1992-1998: Moved from Moscow to New York; produced TV for ABC then NBC News; got married, had a couple of babies, won an Emmy, inexpertly juggled work and kids; loudly whined for subsidized daycare, secretly pined to be a writer.

1998-now: Wrote bestselling Shutterbabe, followed by unpublishable drivel, followed by Between Here and April, Hell is Other Parents, and the New York Times bestselling The Red Book; published essays in The New Yorker, The New York Times, The Wall Street Journal, Elle, More, Slate, Paris Match, O, and others; shot photo assignments; produced and shot a documentary in Pakistan for CNN in the wake of 9/11; became a columnist for The Financial Times; performed live on stage with The Moth, Afterbirth, Six Word Memoir, and Eve Ensler's tribute to Anita Hill; adapted Hell is Other Parents for the stage; wrote several screenplays and a TV pilot that were never produced; watched Shutterbabe (the big and small-screen versions) languish in development hell; had another baby; lost appendix, father, Upper West Side home, bearings, socks, sanity, and several nouns; found Harlem, yoga, and occasional serenity. But not the socks. Or the whatchamacallit. Nouns.

Customer Reviews

Her own story is by turns harrowing and amusing, told with ample intelligence and self-deprecation.
Robert Carlberg
He names his chapters not after the locations they purport to be about, but after the women with whom he is having sex at the time.
Richard A. Ellis
If Kogan's book were just a wisecracking look at her time in the photo trenches, it would make a fun, if insignificant, read.
Frank Van Riper

Most Helpful Customer Reviews

55 of 67 people found the following review helpful By Richard A. Ellis on February 8, 2001
Format: Hardcover
I really don't understand all these glowing reviews. The small blurb in the "New Yorker" had this about right---something to the effect that there is little value in a memoir exhibiting self-obsession without self-awareness. Imagine that this was written by a male photo-journalist, and entitled, say, "Photostud." The narrator brags about his numerous "conquests" and "seductions" and writes in detail about the number of women he beds while covering exciting wars in exotic far-off places. He informs the reader that in college he "practically majored in the sport (of seduction)." He names his chapters not after the locations they purport to be about, but after the women with whom he is having sex at the time. He prides himself in the fact that he is able to seduce women with live-in boyfriends, but draws the line at married women. This would generate ridicule, at best, in the unlikely event it was even published, but this in reverse is what Ms. Kogan presents to us as an account of her relatively short career as a photojournalist. I was initially interested in the book as a feminist viewpoint on a notoriously male-dominated profession, but here the emphasis is definitely on the "babe" and not the journalist. The author ventures to Afghanistan, Zimbabwe, Romania and the USSR without the faintest notion of the politics, culture, history, or language of the countries she visits, and worse, seems proud of it. One comes from this book without any sense of where she stands on the issues behind the news events she photographs, and convinced that she could not care less about the people or places she visits, except for the men she beds. For example, in Afghanistan, she is led off the beaten track to pee by a nameless mujahideen, who steps on a mine and has his leg almost blown off. It has to be amputated.Read more ›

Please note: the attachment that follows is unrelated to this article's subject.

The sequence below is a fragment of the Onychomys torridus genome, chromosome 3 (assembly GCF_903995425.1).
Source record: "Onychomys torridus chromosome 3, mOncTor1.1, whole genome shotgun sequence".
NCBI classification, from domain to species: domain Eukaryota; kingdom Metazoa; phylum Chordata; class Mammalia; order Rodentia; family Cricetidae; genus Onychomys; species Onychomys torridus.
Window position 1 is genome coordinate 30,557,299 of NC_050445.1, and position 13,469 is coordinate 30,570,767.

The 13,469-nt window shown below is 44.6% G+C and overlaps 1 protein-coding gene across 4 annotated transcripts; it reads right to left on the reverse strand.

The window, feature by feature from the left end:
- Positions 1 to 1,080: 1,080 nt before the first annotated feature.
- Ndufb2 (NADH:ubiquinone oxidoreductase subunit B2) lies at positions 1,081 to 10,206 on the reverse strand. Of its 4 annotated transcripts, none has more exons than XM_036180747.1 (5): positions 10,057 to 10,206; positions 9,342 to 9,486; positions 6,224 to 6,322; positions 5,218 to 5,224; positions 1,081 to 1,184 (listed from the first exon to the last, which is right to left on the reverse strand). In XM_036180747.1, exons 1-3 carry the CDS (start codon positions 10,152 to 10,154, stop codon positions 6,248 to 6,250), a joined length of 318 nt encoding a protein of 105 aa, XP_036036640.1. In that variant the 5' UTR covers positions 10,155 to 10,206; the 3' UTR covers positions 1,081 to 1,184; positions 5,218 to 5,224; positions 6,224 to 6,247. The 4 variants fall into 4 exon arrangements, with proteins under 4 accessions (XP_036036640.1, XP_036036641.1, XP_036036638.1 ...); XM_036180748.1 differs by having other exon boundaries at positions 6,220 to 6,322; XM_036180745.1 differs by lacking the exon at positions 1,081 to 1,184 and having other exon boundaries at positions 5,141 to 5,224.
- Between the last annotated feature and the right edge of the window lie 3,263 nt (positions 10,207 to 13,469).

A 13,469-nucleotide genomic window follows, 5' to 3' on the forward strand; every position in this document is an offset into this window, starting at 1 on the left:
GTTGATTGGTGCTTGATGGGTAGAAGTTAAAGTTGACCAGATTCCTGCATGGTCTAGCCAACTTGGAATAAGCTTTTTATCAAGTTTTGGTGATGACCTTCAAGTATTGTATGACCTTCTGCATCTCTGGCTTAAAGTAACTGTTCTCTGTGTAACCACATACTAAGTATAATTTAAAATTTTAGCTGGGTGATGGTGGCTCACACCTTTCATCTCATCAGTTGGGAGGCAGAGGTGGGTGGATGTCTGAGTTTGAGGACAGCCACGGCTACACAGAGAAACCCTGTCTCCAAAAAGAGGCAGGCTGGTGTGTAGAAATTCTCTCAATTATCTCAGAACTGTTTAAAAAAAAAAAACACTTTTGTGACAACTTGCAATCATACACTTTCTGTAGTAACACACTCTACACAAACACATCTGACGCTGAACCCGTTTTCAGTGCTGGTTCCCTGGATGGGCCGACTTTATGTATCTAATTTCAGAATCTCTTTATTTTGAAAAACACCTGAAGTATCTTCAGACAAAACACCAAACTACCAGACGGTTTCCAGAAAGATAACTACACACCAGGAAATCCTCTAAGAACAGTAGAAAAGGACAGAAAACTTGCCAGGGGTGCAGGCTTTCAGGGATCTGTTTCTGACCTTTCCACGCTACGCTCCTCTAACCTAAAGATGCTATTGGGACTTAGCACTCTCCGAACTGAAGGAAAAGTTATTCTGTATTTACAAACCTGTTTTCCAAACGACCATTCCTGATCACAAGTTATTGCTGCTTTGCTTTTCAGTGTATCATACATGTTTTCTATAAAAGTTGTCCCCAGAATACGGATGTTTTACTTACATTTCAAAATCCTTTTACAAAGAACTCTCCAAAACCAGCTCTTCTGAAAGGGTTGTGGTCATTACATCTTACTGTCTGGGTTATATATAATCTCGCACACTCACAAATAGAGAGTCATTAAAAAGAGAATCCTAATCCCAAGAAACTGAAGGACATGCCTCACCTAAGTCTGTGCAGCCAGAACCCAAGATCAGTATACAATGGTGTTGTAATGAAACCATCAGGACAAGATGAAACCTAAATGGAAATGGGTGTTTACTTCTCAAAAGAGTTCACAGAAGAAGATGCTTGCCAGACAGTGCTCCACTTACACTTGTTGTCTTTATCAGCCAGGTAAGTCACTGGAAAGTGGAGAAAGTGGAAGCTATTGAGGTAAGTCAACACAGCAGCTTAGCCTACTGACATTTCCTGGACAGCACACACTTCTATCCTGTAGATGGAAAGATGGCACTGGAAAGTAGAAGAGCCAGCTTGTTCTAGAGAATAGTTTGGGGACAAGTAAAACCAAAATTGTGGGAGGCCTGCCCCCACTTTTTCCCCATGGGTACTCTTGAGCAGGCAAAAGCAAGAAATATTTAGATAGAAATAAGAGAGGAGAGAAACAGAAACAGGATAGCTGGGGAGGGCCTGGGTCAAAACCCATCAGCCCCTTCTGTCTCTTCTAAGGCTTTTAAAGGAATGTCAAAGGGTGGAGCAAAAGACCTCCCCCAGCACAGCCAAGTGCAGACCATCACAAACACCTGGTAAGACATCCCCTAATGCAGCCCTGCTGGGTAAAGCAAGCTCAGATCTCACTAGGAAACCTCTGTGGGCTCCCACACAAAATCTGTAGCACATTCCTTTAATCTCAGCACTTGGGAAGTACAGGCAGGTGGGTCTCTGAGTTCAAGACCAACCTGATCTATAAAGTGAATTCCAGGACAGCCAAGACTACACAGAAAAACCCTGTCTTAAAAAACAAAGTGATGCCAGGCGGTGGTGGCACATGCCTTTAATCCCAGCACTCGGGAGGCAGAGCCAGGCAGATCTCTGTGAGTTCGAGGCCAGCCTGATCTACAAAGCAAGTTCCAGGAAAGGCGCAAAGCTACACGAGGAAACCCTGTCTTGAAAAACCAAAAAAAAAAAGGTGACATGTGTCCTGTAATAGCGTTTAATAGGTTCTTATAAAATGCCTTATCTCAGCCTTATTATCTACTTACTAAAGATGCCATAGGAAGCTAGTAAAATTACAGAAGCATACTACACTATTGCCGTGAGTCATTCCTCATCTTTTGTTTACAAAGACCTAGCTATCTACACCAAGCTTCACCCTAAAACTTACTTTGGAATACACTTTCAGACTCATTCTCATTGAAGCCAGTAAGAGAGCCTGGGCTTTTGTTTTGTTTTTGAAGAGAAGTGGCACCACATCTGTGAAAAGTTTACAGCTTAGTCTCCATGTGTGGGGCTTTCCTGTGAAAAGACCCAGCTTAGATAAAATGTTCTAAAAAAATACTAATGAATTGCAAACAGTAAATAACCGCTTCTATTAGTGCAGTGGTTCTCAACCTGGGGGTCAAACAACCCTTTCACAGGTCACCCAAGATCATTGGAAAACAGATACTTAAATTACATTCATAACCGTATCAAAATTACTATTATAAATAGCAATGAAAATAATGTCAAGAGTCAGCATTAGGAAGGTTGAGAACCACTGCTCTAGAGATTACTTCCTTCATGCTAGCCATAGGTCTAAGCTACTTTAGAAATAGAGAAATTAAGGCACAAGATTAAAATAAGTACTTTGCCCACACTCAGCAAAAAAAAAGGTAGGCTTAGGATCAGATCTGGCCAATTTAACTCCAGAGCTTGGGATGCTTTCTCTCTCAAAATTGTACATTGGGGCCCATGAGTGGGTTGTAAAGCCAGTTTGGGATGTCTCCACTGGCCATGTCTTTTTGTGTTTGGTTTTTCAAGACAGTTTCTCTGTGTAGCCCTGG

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72 of 90 people found the following review helpful By Kirill Pankratov on March 31, 2001